End of the story? Not quite.

The proponents of the tax hike are moving forward anyway, and have included the carve-out in the transportation plan. Despite their public acknowledgement that this can’t be done, Pinal officials are now citing a Legislative Council opinion to defend their actions. Such an opinion is not legally binding and is heavily questioned by attorneys and tax policy experts. If pursued by the County, it is very likely that this power grab will be challenged in court.

It is pretty clear at this point that the various special interests looking to benefit from the tax hike will do whatever it takes to get it passed. With the vote scheduled for November, Pinal taxpayers should expect a well-funded, glitzy campaign that won’t discuss the insider deal making and highly questionable legal maneuvers that made it all possible.

As predictable as the sun rising in the East, the usual suspects are again pushing the same rejected proposals to improve Arizona’s education system. Last weekend, several establishment members of the business community published an op-ed, urging the political class to rally around a billion-dollar sales tax increase to fund a cornucopia of various education proposals. The tax increase would be included with the extension of Proposition 301, the 6/10th of a cent sales tax set to expire in 2021.

If this idea sounds familiar, it’s because a similar tax hike to fund education was proposed in 2012, only to be voted down in a landslide. This plan is not much different—the massive tax increase would allegedly go to fund higher teacher pay, all day kindergarten and building renewal and construction.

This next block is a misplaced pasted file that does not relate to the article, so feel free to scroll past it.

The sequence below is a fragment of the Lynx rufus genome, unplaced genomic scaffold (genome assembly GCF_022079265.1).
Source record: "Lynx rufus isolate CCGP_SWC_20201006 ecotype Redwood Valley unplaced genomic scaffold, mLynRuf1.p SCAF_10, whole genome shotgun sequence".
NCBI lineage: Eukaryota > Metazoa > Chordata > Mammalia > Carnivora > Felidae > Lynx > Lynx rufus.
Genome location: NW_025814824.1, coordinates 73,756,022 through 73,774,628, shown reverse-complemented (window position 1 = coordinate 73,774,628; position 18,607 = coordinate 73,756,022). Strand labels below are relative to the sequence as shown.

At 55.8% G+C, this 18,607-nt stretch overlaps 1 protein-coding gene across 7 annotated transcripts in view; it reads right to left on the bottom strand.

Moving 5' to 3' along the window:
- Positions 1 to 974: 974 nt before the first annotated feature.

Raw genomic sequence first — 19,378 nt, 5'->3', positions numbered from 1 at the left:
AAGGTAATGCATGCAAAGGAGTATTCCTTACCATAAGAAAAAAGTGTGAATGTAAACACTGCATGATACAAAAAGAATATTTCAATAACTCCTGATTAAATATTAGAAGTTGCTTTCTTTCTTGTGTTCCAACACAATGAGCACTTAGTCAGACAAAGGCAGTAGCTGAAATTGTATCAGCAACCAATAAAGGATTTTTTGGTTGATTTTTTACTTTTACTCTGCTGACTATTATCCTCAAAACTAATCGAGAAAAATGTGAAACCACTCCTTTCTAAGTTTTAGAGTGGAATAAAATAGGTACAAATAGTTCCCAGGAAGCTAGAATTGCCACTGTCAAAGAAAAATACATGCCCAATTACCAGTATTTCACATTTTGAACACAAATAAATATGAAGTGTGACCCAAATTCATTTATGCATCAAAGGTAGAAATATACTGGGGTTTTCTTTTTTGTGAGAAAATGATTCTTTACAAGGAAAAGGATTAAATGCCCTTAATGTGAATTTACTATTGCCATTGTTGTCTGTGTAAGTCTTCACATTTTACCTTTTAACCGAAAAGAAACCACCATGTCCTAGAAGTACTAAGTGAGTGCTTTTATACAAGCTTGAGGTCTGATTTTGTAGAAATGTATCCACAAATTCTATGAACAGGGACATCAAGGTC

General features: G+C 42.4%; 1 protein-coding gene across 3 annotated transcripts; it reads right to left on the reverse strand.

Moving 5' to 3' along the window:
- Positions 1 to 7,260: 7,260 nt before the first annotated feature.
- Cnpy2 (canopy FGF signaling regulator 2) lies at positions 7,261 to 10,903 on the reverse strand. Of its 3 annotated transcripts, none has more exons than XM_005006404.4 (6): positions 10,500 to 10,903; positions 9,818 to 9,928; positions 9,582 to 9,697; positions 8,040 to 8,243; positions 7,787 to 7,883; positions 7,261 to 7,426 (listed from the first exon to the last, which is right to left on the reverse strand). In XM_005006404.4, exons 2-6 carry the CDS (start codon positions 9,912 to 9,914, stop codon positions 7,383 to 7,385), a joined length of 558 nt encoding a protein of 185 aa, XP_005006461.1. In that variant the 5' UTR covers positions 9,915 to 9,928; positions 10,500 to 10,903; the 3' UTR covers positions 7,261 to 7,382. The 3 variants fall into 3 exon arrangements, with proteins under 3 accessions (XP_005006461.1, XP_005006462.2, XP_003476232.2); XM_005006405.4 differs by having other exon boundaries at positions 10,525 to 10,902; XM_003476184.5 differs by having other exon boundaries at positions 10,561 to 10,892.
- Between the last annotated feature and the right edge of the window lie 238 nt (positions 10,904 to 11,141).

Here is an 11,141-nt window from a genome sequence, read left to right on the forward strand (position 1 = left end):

And no tax hike proposal would be complete without a little crony capitalism sprinkled in; $25Million per year is included to fund job training for specific industries, likely to curry favor with financial backers of the plan.

Arguments in favor of the tax increase haven’t changed much over the years either. Voters have heard it all before, so they shouldn’t be surprised when these new promises likely go unfulfilled. For proof, look no further than the current Prop 301 tax, which was sold as the ‘silver bullet’ needed to fix our underfunded education system.

Instead, 18 years after its inception the state Auditor General has determined that only 53 cents of every dollar is being spent in the classroom, a record low.  Rather than talking about a new tax, perhaps we should take a closer look at how existing dollars are being spent.

Also ignored by advocates of the tax increase have been the strides made in recent years to increase funding for K-12. Due to the passage of Prop 123 and action by our legislature and Governor, over $500 million in new funding has been allocated to K-12 in FY 2018. This is money above and beyond spending increases to deal with inflation, and includes dollars specifically earmarked for teacher pay raises and new building construction.

None of this probably matters to the establishment asking for the tax hike, but it does matter to hardworking taxpayers and small business owners that will be forced to pay for it. Now is not the time to saddle Arizona’s economy with a billion-dollar tax increase that is poorly conceived and unnecessary.

Rather, when it comes to education the focus should remain on how best to improve outcomes and choice, reward achievement and reform our broken school funding formulas. Focusing on these areas of concern will do a lot more good for our students than any tax increase pushed by the establishment.



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The Arizona Free Enterprise Club is a free market policy and advocacy group dedicated to promoting a strong and vibrant Arizona economy.